DACA beneficiaries await Congress with uncertainty

<p>The federal government's shutdown has come to an end, but the fate of young undocumented immigrants remains in limbo after lawmakers left them out of the compromise.</p>

News 12 Staff

Jan 23, 2018, 7:54 PM

Updated 2,311 days ago

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The federal government's shutdown has come to an end, but the fate of young undocumented immigrants remains in limbo after lawmakers left them out of the compromise.
The so-called Dreamers, who benefit from the Deferred Action for Childhood Arrivals program, were brought to the United States illegally as children. President Donald Trump has ordered an end to DACA protections, which could lead to deportations. So some Dreamers say Democrats backed down from the shutdown standoff too soon.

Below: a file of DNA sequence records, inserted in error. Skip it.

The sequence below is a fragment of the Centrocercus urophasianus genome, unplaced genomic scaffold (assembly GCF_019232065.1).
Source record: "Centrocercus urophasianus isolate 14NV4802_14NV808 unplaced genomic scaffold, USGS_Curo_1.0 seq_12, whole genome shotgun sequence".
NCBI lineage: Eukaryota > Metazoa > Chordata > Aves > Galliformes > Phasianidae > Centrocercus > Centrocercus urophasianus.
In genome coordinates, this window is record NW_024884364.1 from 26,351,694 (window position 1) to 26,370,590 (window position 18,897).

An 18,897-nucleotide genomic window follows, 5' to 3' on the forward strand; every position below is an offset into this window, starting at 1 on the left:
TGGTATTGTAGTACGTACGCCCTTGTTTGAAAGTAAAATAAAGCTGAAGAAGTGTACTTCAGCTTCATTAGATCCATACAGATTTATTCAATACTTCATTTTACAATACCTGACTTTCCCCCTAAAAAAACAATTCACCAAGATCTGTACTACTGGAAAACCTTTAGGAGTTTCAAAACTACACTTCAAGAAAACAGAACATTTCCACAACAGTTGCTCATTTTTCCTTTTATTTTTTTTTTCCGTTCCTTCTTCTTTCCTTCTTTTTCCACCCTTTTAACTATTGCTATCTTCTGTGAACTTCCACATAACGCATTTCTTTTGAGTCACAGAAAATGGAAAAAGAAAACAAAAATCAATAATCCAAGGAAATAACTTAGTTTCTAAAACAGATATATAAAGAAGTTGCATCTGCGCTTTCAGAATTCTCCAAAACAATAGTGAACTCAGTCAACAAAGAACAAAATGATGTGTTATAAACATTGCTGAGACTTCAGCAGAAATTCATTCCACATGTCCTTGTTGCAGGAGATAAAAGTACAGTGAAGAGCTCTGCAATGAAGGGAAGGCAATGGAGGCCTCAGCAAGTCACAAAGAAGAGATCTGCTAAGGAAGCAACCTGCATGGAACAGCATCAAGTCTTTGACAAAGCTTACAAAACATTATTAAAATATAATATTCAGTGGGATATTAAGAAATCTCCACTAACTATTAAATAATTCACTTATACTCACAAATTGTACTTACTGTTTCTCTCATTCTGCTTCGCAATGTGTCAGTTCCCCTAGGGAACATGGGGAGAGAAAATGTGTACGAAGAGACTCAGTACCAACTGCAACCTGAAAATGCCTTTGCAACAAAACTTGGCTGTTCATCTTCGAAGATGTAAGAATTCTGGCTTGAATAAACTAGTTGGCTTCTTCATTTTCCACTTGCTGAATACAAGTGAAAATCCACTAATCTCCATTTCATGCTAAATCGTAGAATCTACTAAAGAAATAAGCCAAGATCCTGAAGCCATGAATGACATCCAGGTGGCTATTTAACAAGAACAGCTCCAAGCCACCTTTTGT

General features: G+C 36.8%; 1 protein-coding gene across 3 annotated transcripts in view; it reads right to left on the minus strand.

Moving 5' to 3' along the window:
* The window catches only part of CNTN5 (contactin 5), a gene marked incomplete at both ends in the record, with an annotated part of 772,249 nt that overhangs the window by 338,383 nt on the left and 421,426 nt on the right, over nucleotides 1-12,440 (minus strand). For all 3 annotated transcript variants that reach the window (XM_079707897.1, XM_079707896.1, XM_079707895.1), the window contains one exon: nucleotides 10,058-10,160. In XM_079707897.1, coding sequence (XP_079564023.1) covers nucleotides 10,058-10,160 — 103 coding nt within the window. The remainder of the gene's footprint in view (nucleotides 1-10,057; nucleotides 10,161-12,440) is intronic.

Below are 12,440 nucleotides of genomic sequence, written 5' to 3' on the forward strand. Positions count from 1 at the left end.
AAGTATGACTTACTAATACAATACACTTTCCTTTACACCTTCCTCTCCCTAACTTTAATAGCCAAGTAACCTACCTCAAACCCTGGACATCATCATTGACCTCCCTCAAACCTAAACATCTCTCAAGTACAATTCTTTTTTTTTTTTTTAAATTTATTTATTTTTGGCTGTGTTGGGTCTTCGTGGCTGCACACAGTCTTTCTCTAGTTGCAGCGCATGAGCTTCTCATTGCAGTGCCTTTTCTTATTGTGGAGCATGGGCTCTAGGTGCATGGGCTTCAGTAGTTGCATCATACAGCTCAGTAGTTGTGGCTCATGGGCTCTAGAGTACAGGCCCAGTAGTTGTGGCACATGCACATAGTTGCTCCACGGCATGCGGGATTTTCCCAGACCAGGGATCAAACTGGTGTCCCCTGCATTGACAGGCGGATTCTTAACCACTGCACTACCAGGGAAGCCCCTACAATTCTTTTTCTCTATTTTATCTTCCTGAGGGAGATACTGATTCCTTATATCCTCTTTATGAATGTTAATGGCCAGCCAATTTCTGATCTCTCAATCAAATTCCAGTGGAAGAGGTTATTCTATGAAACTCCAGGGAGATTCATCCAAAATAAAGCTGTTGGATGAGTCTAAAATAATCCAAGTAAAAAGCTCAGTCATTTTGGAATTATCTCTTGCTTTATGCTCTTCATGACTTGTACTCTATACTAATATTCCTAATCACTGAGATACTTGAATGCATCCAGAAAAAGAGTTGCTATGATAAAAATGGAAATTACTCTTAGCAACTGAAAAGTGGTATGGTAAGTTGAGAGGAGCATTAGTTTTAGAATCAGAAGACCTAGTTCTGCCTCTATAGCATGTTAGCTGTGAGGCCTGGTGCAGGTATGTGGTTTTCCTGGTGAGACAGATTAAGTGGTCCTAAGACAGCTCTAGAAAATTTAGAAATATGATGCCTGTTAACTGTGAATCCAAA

Senate Democrats allowed the government to reopen based on a Republican promise for a vote on DACA.
"I expect that Sen. McConnell actually will honor that commitment," said Sen. Chris Murphy, referring to Mitch McConnell, the Senate majority leader. "And I think it'll be good to have an open debate on immigration."
But an "open debate" that hasn't yet happened leaves Dreamers in a legal limbo.
Lucas Codognolla was born in Brazil. His parents came to Connecticut and overstayed a tourist visa. He says Dreamers like him deserve legal certainty. And he says he considers himself American.
"I grew up in Stamford, Connecticut," he says. "I went to Westhill High School, and I graduated there in 2009."
Estimates show as many as 10,000 people like Codognolla in Connecticut. If Congress doesn't extend protection for them, anyone whose status expires after March 5 could be deported.


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